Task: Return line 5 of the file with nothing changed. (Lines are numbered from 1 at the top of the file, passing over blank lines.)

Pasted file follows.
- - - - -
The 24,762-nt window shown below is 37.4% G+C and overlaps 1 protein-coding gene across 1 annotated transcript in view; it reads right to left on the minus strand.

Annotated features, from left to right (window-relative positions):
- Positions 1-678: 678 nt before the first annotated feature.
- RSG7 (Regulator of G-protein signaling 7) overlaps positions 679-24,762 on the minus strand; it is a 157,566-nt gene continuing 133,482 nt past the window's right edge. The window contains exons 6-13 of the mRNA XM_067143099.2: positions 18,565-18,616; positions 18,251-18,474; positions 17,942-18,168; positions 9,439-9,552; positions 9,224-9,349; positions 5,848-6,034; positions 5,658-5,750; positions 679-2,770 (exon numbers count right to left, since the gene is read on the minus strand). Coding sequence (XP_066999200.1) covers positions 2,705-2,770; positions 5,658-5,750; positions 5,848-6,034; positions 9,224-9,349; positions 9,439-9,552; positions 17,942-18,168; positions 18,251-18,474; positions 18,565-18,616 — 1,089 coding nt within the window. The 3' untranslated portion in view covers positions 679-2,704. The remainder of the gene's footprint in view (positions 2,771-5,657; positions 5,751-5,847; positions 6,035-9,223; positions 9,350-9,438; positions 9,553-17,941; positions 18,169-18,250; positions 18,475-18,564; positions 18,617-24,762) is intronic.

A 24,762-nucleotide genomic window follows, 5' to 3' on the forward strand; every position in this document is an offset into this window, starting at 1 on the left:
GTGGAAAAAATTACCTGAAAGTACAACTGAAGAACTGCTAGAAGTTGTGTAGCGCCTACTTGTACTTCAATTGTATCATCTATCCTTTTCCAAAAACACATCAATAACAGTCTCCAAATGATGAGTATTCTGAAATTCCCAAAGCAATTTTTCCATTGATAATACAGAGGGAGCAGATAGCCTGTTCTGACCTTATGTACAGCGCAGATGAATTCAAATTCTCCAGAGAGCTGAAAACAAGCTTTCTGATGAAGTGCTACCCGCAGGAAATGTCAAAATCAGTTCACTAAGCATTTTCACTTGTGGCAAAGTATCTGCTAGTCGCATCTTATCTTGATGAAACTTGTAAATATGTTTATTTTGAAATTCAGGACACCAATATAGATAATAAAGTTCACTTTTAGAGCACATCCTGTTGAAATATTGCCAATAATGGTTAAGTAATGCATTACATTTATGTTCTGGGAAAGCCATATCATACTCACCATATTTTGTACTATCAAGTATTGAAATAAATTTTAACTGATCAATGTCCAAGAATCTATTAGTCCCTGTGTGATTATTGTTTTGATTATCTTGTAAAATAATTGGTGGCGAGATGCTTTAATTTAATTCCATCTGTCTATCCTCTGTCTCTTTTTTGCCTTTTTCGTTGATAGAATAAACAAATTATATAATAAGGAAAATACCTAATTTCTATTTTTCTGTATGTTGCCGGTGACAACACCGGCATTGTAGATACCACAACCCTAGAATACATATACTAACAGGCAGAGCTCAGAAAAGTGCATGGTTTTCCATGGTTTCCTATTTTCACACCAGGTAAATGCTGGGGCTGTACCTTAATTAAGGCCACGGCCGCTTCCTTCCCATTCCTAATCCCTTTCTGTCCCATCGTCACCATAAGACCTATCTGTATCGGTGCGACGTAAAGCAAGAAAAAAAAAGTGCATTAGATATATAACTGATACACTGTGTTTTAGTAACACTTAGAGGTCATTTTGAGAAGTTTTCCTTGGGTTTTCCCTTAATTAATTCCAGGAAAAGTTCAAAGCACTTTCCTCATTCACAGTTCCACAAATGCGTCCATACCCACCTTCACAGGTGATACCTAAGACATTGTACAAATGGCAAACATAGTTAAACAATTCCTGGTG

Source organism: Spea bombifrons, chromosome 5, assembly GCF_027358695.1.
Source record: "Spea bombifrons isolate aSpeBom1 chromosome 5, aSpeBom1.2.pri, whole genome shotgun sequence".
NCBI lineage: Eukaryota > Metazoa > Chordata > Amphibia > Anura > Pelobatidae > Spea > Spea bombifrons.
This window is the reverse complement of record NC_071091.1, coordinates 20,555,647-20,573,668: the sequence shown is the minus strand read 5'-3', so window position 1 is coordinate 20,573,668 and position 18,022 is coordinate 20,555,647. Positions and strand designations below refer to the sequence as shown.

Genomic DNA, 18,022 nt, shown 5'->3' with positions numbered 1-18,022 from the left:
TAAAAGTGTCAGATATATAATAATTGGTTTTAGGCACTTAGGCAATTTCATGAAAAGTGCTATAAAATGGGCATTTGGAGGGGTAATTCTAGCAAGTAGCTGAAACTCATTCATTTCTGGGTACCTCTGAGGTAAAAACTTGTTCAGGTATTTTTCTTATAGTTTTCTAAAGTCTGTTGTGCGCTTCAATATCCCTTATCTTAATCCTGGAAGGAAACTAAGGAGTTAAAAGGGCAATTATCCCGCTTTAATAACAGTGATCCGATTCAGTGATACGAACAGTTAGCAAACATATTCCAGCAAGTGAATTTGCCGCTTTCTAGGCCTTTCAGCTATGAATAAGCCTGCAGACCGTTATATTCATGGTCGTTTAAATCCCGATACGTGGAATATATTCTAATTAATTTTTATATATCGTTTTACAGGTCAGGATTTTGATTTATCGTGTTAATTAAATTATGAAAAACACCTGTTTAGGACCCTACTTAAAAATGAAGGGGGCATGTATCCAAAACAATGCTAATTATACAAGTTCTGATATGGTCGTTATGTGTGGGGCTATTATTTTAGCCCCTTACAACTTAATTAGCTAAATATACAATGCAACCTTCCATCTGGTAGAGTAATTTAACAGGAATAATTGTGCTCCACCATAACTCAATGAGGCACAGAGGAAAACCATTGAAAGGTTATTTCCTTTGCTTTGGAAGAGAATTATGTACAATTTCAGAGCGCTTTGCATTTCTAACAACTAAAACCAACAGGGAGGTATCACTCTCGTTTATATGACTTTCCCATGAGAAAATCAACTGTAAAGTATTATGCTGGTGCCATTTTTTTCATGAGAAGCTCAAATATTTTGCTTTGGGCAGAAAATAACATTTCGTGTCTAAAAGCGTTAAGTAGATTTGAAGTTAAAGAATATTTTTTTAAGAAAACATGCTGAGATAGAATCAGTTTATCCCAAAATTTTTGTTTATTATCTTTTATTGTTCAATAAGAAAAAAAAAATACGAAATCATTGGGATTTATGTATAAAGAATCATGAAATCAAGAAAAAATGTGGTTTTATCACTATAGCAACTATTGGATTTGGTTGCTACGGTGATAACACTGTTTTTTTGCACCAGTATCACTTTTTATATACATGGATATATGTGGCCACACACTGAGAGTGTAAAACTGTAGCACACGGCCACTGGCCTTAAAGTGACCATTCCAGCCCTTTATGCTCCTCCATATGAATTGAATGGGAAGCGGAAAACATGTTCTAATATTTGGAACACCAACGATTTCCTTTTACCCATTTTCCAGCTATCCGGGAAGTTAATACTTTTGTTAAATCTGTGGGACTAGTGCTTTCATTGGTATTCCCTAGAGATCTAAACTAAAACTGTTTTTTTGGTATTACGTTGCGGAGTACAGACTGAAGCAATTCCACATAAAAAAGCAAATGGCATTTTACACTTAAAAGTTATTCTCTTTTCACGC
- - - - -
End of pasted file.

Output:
A 24,762-nucleotide genomic window follows, 5' to 3' on the forward strand; every position in this document is an offset into this window, starting at 1 on the left: